All Whites marksman Chris Wood thrives after backing of club and manager

Kiwi striker Chris Wood celebrates yet another goal for Leeds United in the 2016-17 season.
GETTY IMAGES

Kiwi striker Chris Wood celebrates yet another goal for Leeds United in the 2016-17 season.

Chris Wood is a man of few words, but that doesn't hinder his ability to explain the purple patch he finds himself in.

Lofty All Whites striker Wood has been on fire with Leeds United this season, his red-hot boot leading the Elland Road outfit into strong contention for an English Premier League promotion as the end of the second-tier Championship season looms.

Prior to a clash with Brighton on Saturday (Sunday NZ time), the 25-year-old marksman had no less than 25 goals in 39 appearances for his club in 2016-17.

Wood captained the All Whites during their last World Cup qualifying tie against New Caledonia in November.
GETTY IMAGES

Wood captained the All Whites during their last World Cup qualifying tie against New Caledonia in November.

That included a competition-best 22 in the league, putting the Whites fourth with nine rounds remaining in the race for an all-important top six spot.

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After netting 13 goals in 37 games during a comparatively lack-lustre 2015-16, Wood reckoned the key factors behind his stunning form this season were nothing out of the ordinary.

Leeds United manager Garry Monk has been a key factor in what has been a superb club season thus far for Wood.
REUTERS

Leeds United manager Garry Monk has been a key factor in what has been a superb club season thus far for Wood.

"Just a bit of hard work, and a good squad around me," he said, just a few days ahead of a trip home to play in the All Whites two-legged World Cup qualifying tie against Fiji.

"I've also got a good manager giving me a load of confidence, I finally feel like I've got a team and manager that backs me.

"You always love football when things are like they are ... obviously you have your ups and downs but at the moment it's looking good and going well."

That fact is also reflected in his rapidly rising market value.

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As several Premier League clubs sniffed around in the January transfer window, Leeds are said to have placed a whopping £15 million (NZ$26m) price-tag on the player they reportedly bought for around £3 million in July 2015.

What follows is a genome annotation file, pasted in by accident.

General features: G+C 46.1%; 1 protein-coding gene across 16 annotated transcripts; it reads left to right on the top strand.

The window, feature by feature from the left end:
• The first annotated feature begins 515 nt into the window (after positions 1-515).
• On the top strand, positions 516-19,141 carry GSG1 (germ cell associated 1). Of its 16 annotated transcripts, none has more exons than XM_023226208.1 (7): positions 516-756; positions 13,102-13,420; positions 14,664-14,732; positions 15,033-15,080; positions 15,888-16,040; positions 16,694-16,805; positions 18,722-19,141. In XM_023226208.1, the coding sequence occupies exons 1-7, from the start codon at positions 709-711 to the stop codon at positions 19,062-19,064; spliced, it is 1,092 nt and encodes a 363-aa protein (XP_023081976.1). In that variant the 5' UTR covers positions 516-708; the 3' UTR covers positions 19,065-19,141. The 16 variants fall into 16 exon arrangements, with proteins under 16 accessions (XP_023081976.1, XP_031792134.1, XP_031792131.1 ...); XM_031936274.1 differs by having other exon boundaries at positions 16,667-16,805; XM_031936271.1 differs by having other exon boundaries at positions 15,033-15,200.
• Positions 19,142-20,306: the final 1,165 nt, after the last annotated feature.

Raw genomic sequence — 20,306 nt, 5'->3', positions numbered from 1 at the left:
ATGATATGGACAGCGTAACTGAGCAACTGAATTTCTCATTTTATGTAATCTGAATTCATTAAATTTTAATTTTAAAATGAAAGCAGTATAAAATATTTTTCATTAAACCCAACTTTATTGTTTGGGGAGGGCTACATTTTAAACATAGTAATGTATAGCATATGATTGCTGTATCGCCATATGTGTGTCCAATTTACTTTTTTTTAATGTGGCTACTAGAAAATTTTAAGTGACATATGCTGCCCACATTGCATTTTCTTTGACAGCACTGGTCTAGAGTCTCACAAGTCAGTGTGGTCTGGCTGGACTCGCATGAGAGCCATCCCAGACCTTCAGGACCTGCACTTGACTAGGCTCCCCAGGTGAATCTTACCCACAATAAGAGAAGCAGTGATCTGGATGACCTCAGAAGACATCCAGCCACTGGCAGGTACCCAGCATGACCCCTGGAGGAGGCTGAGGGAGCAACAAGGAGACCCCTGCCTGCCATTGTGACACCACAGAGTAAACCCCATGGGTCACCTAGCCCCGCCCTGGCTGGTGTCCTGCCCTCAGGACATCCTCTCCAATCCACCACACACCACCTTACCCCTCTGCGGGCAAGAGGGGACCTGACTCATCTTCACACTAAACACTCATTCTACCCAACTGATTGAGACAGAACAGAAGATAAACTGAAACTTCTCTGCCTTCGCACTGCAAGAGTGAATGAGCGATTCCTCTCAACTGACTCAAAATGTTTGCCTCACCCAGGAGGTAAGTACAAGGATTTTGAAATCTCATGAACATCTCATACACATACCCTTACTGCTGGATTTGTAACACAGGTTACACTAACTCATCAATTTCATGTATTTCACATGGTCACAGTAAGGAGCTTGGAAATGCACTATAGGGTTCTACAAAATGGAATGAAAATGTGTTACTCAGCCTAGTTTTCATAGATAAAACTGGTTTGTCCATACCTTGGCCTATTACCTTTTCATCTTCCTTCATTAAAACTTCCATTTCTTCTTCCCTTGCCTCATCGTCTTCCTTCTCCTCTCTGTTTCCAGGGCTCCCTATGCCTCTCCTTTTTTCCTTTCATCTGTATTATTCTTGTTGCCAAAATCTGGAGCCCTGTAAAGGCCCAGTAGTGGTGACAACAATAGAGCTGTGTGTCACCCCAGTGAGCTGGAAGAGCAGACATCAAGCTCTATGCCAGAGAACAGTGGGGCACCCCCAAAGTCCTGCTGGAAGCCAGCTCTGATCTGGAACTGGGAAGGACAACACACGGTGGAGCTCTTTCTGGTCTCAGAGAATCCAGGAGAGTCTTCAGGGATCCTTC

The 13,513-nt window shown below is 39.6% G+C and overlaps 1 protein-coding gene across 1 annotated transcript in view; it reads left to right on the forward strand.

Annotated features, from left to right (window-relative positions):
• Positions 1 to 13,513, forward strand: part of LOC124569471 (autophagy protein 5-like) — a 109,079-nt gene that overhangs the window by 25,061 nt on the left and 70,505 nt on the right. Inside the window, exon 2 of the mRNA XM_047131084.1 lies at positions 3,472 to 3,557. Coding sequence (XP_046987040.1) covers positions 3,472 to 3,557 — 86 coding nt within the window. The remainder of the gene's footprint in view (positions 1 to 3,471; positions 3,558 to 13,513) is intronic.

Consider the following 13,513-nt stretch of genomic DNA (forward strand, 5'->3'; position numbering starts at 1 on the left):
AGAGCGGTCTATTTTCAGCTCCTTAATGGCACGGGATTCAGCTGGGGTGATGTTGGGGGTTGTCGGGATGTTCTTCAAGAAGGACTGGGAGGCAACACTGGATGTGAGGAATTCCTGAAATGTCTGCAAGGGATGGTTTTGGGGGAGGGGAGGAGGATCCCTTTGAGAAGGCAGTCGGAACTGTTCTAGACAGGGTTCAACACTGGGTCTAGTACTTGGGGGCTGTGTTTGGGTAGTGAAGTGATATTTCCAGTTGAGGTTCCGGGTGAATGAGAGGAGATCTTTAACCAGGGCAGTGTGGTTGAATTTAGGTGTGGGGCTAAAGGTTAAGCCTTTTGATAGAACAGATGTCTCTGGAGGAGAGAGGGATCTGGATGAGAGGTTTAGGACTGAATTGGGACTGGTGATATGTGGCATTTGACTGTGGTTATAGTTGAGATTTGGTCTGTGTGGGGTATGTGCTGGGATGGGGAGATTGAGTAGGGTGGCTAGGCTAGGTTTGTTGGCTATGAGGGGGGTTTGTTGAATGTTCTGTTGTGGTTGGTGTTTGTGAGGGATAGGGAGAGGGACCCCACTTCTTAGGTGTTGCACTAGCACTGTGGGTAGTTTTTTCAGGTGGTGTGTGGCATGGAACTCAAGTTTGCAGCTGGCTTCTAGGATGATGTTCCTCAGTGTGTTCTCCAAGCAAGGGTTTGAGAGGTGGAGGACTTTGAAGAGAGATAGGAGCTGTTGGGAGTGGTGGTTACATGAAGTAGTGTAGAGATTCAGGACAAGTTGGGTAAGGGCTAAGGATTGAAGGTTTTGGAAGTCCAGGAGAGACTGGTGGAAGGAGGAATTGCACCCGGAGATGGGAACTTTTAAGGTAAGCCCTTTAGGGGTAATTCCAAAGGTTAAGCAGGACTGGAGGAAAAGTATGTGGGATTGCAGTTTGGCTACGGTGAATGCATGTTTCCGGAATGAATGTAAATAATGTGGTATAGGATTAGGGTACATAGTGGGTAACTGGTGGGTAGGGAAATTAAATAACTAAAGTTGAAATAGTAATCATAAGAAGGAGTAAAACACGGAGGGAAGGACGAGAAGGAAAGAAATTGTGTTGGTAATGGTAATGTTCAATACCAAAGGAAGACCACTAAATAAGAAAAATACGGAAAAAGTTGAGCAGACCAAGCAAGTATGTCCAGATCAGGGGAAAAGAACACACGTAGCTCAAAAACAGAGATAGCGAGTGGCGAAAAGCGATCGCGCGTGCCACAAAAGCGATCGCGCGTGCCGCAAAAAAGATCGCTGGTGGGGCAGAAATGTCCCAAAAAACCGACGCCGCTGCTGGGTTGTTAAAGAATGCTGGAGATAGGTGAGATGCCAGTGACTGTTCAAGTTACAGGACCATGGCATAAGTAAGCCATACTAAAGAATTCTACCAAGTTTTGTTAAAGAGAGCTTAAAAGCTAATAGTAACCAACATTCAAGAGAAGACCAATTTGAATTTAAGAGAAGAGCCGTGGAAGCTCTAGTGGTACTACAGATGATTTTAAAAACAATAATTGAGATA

But Wood appears in no rush to leave and a quick glance at his CV perhaps proves why as he thrives under a manager in Garry Monk who has placed plenty of faith in his Kiwi frontman since taking over at the club last off-season.

Before signing with the Yorkshire side, Wood had spent more than six years bouncing around eight different English clubs, mostly on loan for a short period before being moved on to his next destination.

The frustrations of last season, by the end of which some Leeds fans has begun to voice their displeasure with his performances, may have also played a part in a substantial improvement in on-field output.

All Whites coach Anthony Hudson clearly re-calls seeing a different looking Wood arrive for the team's preparations for their successful campaign at the Oceania Nations Cup in Papua New Guinea in late May and early June last year.

"We had a camp in Brisbane and he showed up and was one of the strongest in the yo-yo test, it was the fittest and best shape I'd ever seen him in.

"His diet had changed and he seemed totally focused on what he wanted.

"[His strong form] is not by chance, it comes down to his mentality and how hard he works ... I think Woodsy, among a few others in this squad, can be a superstar on the international stage this year."

While reaching that status would take some doing, carrying his clinical club form into the All Whites environment certainly wouldn't hurt his chances.

Score goals at the Confederations Cup and in crucial World Cup qualifying matches like he has been for Leeds and Wood may just get there.

And although reluctant to look too far past the Fiji tie, played in Lautoka next Saturday and Wellington three days later, he was clear on what his team needed to do to scale similar heights.

Backing up a statement made by Hudson earlier this month, Wood was adamant ditching the underdog tag attached to the All Whites for so long was key if they were to finish 2017 with the World Cup qualification they desired.

"100 per cent, that needs to be dropped," he said.

"We need to go into games believing we are good enough to win against these [big] teams.

"It is the thing that has been holding us back for years, [getting rid of it] going forward will do us the world of good."

Given where his confidence levels lie, expect Wood to be leading the charge towards that change.

 - Sunday Star Times

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